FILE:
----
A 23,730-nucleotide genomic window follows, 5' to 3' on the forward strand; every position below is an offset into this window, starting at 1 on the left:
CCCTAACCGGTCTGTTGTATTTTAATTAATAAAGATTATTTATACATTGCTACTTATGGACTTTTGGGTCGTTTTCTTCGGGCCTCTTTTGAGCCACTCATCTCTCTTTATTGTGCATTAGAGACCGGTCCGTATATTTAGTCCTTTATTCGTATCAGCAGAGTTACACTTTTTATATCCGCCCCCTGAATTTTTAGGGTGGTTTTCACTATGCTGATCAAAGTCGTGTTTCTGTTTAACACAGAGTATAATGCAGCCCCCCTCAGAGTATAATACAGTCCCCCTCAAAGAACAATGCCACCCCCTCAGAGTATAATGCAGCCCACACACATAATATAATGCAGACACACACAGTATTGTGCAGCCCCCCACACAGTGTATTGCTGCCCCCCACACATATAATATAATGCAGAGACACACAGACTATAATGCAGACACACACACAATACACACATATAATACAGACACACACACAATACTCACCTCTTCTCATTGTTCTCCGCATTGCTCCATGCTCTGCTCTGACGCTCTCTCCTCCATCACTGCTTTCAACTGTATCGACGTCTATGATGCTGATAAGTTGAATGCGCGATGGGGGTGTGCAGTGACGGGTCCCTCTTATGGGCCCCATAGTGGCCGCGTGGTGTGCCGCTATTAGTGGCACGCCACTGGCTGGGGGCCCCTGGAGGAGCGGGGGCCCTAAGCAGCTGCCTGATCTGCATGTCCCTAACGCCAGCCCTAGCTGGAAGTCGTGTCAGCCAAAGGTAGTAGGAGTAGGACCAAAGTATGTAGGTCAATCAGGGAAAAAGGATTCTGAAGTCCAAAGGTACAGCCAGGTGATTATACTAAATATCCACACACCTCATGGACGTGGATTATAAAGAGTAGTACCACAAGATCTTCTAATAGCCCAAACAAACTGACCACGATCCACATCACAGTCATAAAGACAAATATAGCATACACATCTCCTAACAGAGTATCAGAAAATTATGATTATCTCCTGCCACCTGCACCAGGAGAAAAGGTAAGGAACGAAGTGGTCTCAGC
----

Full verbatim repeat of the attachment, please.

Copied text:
A 23,730-nucleotide genomic window follows, 5' to 3' on the forward strand; every position below is an offset into this window, starting at 1 on the left:
CCCTAACCGGTCTGTTGTATTTTAATTAATAAAGATTATTTATACATTGCTACTTATGGACTTTTGGGTCGTTTTCTTCGGGCCTCTTTTGAGCCACTCATCTCTCTTTATTGTGCATTAGAGACCGGTCCGTATATTTAGTCCTTTATTCGTATCAGCAGAGTTACACTTTTTATATCCGCCCCCTGAATTTTTAGGGTGGTTTTCACTATGCTGATCAAAGTCGTGTTTCTGTTTAACACAGAGTATAATGCAGCCCCCCTCAGAGTATAATACAGTCCCCCTCAAAGAACAATGCCACCCCCTCAGAGTATAATGCAGCCCACACACATAATATAATGCAGACACACACAGTATTGTGCAGCCCCCCACACAGTGTATTGCTGCCCCCCACACATATAATATAATGCAGAGACACACAGACTATAATGCAGACACACACACAATACACACATATAATACAGACACACACACAATACTCACCTCTTCTCATTGTTCTCCGCATTGCTCCATGCTCTGCTCTGACGCTCTCTCCTCCATCACTGCTTTCAACTGTATCGACGTCTATGATGCTGATAAGTTGAATGCGCGATGGGGGTGTGCAGTGACGGGTCCCTCTTATGGGCCCCATAGTGGCCGCGTGGTGTGCCGCTATTAGTGGCACGCCACTGGCTGGGGGCCCCTGGAGGAGCGGGGGCCCTAAGCAGCTGCCTGATCTGCATGTCCCTAACGCCAGCCCTAGCTGGAAGTCGTGTCAGCCAAAGGTAGTAGGAGTAGGACCAAAGTATGTAGGTCAATCAGGGAAAAAGGATTCTGAAGTCCAAAGGTACAGCCAGGTGATTATACTAAATATCCACACACCTCATGGACGTGGATTATAAAGAGTAGTACCACAAGATCTTCTAATAGCCCAAACAAACTGACCACGATCCACATCACAGTCATAAAGACAAATATAGCATACACATCTCCTAACAGAGTATCAGAAAATTATGATTATCTCCTGCCACCTGCACCAGGAGAAAAGGTAAGGAACGAAGTGGTCTCAGC